Protection of those fleeing or at risk of persecution, torture, or extreme danger represents a centerpiece of international and US immigration law. It also constitutes one of the most pressing and unattended challenges in the US immigration field. The US refugee protection system, broadly understood to encompass refugees, asylum-seekers and non-citizens in need of short-term protection, has ambitious goals and diverse responsibilities. It seeks to screen, admit and promote the integration of refugees; to adjudicate political asylum cases; and to offer temporary protection to persons from designated countries. It also seeks to detect and prevent the admission of persons that raise national security, public safety, and fraud concerns.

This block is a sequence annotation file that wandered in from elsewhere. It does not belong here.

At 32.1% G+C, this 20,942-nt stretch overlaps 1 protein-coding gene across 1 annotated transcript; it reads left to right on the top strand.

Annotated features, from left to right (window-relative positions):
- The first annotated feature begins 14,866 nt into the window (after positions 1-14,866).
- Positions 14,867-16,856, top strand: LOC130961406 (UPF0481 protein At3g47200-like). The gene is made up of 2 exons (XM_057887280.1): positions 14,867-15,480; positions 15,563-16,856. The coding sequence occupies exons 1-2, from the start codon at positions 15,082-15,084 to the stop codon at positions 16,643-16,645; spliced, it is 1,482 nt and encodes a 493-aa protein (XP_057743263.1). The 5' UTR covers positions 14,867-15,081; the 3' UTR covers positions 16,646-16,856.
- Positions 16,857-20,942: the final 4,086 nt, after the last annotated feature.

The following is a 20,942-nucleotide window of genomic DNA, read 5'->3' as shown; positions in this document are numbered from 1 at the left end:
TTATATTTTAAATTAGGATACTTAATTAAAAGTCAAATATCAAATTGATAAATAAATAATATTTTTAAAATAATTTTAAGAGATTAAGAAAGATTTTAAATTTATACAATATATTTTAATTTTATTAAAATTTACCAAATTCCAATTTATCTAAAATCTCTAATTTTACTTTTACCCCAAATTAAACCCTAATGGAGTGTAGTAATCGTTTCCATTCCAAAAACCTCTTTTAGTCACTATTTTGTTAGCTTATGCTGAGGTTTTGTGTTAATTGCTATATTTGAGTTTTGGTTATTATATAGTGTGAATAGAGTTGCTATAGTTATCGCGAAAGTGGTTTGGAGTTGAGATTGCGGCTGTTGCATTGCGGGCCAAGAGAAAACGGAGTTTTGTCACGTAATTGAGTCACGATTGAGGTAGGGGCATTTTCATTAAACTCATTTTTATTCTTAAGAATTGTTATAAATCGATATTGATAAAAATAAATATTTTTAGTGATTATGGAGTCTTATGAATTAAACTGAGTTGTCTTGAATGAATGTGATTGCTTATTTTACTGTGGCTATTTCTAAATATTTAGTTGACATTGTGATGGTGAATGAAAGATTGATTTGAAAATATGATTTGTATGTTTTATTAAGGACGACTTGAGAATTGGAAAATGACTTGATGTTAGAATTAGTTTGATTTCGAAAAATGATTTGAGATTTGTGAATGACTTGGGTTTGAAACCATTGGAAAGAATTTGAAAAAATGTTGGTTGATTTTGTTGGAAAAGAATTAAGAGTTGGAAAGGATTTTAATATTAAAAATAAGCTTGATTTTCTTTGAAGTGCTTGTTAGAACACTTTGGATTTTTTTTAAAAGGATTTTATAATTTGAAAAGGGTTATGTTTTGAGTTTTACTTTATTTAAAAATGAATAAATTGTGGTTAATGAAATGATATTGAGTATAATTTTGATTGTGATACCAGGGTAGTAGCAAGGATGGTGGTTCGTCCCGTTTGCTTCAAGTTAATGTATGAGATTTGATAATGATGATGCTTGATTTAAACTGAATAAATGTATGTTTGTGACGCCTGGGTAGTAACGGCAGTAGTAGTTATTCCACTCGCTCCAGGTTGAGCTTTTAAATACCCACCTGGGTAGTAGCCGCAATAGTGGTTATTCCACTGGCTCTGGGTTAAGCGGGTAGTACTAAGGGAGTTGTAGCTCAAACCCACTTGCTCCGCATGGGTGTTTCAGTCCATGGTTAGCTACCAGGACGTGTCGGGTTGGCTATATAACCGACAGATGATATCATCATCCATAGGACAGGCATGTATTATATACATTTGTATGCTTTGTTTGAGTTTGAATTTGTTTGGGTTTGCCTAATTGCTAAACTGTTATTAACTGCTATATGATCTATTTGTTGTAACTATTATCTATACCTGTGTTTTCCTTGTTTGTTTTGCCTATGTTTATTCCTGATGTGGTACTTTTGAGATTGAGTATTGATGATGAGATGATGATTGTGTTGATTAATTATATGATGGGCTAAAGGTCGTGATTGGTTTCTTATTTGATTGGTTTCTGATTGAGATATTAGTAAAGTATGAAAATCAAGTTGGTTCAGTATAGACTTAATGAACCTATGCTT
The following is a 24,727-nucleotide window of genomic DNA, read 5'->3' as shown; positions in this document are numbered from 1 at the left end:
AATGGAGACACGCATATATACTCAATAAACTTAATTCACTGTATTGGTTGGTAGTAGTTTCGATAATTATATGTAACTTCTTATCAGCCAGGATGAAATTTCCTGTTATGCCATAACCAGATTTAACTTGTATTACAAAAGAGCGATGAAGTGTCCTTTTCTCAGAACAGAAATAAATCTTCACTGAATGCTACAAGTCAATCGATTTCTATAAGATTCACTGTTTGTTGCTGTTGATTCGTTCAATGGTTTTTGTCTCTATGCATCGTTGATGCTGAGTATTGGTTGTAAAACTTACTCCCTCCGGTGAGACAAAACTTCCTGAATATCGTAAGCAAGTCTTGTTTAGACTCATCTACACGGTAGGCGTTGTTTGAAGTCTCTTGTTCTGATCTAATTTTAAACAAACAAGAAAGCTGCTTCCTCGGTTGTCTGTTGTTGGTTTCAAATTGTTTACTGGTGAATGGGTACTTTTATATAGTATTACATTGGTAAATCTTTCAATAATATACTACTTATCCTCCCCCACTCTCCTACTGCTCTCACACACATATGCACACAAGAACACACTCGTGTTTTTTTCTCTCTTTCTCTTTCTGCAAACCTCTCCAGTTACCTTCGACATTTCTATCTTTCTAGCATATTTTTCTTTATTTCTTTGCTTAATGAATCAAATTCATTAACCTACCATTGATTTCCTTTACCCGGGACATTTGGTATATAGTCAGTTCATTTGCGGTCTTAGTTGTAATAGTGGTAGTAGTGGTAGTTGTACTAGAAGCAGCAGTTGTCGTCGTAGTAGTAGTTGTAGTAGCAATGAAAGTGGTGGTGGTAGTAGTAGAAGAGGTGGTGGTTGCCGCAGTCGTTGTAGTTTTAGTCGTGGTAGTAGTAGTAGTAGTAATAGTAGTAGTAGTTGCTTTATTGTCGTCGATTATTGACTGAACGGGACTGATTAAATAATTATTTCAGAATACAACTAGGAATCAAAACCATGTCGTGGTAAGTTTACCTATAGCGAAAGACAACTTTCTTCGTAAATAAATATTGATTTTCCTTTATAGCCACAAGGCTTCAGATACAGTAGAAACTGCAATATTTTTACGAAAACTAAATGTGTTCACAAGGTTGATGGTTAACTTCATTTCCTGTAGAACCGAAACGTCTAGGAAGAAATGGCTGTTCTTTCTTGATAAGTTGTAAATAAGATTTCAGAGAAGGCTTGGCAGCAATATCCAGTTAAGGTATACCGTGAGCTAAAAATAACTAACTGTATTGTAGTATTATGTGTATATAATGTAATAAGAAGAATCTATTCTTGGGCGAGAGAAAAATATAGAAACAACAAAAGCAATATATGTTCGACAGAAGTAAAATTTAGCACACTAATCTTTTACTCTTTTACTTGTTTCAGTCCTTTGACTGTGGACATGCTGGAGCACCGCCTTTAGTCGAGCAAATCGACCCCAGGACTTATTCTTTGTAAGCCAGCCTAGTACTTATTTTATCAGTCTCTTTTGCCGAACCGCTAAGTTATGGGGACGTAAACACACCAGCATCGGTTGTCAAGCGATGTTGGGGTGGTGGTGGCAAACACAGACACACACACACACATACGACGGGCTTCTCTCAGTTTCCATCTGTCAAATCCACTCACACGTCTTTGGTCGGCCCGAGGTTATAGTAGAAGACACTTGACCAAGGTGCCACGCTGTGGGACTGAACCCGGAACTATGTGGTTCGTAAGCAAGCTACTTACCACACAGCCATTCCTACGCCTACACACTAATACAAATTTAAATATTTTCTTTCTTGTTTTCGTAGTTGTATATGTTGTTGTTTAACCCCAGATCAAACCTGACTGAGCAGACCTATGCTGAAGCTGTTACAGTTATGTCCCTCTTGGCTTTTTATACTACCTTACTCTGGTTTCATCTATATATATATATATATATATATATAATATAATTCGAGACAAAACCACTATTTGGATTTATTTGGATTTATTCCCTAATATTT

To address the need for concentrated academic and policy attention to this pillar of the US immigration system and the international system of refugee protection, the Center for Migration Studies of New York (CMS) published a series of papers on the US refugee protection system that offers recommendations to strengthen and reform the system. The series was made possible through the support of the Carnegie Corporation of New York. Papers are published online and in a special print edition of CMS’s public policy journal, the Journal on Migration and Human Security. As part of its year-long 50th anniversary celebration, CMS hosted an all-day symposium featuring panel discussions on these issues with series authors and other experts on challenges and recommendations related to territorial access, refugee resettlement, political asylum, temporary protection, the stateless, migrants in “crisis,” unaccompanied minors and other populations at particular risk. The discussion also attempted to put the US system in a broader international context.